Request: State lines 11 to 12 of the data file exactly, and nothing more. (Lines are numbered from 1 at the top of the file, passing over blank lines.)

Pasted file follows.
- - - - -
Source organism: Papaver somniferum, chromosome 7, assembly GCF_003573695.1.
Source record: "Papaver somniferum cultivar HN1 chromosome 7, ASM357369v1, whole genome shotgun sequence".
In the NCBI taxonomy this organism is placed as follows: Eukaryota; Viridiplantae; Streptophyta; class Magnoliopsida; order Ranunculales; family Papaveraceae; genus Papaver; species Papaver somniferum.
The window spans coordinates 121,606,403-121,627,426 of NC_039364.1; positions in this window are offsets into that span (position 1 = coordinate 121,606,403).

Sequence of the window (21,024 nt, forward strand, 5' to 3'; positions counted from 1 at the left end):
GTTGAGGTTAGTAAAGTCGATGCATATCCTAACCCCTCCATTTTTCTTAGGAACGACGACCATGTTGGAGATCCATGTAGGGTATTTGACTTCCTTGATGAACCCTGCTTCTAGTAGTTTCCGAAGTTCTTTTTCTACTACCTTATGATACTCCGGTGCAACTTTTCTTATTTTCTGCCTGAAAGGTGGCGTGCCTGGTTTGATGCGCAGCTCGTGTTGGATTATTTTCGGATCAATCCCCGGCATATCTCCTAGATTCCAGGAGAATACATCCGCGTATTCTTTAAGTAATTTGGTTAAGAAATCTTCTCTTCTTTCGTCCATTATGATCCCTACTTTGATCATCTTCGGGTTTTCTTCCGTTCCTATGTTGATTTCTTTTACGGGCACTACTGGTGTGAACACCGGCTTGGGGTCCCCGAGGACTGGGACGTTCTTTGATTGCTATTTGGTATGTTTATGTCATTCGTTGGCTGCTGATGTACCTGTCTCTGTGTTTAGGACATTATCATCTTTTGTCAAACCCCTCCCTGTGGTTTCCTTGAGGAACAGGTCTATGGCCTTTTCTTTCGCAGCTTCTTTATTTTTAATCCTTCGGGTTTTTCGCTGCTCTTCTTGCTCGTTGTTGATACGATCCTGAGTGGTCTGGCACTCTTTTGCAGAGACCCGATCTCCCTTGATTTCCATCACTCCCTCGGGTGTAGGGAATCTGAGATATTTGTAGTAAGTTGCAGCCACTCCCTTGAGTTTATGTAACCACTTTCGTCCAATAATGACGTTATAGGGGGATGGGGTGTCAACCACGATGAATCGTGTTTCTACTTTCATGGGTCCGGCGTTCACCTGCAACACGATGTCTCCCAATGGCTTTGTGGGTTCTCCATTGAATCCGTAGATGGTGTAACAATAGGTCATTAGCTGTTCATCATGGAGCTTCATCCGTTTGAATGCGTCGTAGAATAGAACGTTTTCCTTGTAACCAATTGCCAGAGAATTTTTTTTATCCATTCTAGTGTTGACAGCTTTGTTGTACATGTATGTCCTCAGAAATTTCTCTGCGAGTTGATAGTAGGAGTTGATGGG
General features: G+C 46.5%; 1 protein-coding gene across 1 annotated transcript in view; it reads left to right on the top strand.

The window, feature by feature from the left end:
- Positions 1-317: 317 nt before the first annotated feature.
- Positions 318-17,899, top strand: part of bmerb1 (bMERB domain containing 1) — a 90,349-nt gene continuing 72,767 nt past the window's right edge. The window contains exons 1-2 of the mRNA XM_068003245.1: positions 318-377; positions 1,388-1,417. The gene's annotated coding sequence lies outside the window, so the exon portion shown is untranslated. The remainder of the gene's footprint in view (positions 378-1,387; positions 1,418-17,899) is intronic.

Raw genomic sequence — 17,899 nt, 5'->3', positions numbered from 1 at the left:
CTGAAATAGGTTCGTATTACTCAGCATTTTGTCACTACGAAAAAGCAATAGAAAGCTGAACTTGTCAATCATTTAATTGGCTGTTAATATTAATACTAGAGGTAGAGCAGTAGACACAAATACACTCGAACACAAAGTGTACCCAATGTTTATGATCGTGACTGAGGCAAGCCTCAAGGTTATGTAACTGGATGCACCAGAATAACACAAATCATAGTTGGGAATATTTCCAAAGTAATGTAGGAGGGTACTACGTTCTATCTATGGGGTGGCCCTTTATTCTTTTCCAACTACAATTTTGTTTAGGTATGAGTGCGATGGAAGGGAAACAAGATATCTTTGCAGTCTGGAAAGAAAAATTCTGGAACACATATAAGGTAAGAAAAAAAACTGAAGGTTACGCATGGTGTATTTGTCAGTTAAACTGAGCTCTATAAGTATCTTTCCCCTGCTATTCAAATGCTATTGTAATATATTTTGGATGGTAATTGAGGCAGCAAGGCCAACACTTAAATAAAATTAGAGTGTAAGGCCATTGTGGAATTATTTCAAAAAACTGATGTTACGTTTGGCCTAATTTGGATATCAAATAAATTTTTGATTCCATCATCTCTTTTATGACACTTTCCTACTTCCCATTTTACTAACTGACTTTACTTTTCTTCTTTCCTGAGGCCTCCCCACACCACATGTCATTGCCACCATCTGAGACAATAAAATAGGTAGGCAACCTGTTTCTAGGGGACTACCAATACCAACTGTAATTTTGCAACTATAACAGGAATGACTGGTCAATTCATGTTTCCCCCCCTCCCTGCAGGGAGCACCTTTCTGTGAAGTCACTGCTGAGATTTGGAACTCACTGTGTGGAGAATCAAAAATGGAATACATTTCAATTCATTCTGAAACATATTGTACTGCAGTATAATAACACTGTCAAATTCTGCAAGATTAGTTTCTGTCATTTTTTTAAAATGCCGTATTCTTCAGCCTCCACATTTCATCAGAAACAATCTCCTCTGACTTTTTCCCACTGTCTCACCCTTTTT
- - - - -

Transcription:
Raw genomic sequence — 17,899 nt, 5'->3', positions numbered from 1 at the left:
CTGAAATAGGTTCGTATTACTCAGCATTTTGTCACTACGAAAAAGCAATAGAAAGCTGAACTTGTCAATCATTTAATTGGCTGTTAATATTAATACTAGAGGTAGAGCAGTAGACACAAATACACTCGAACACAAAGTGTACCCAATGTTTATGATCGTGACTGAGGCAAGCCTCAAGGTTATGTAACTGGATGCACCAGAATAACACAAATCATAGTTGGGAATATTTCCAAAGTAATGTAGGAGGGTACTACGTTCTATCTATGGGGTGGCCCTTTATTCTTTTCCAACTACAATTTTGTTTAGGTATGAGTGCGATGGAAGGGAAACAAGATATCTTTGCAGTCTGGAAAGAAAAATTCTGGAACACATATAAGGTAAGAAAAAAAACTGAAGGTTACGCATGGTGTATTTGTCAGTTAAACTGAGCTCTATAAGTATCTTTCCCCTGCTATTCAAATGCTATTGTAATATATTTTGGATGGTAATTGAGGCAGCAAGGCCAACACTTAAATAAAATTAGAGTGTAAGGCCATTGTGGAATTATTTCAAAAAACTGATGTTACGTTTGGCCTAATTTGGATATCAAATAAATTTTTGATTCCATCATCTCTTTTATGACACTTTCCTACTTCCCATTTTACTAACTGACTTTACTTTTCTTCTTTCCTGAGGCCTCCCCACACCACATGTCATTGCCACCATCTGAGACAATAAAATAGGTAGGCAACCTGTTTCTAGGGGACTACCAATACCAACTGTAATTTTGCAACTATAACAGGAATGACTGGTCAATTCATGTTTCCCCCCCTCCCTGCAGGGAGCACCTTTCTGTGAAGTCACTGCTGAGATTTGGAACTCACTGTGTGGAGAATCAAAAATGGAATACATTTCAATTCATTCTGAAACATATTGTACTGCAGTATAATAACACTGTCAAATTCTGCAAGATTAGTTTCTGTCATTTTTTTAAAATGCCGTATTCTTCAGCCTCCACATTTCATCAGAAACAATCTCCTCTGACTTTTTCCCACTGTCTCACCCTTTTT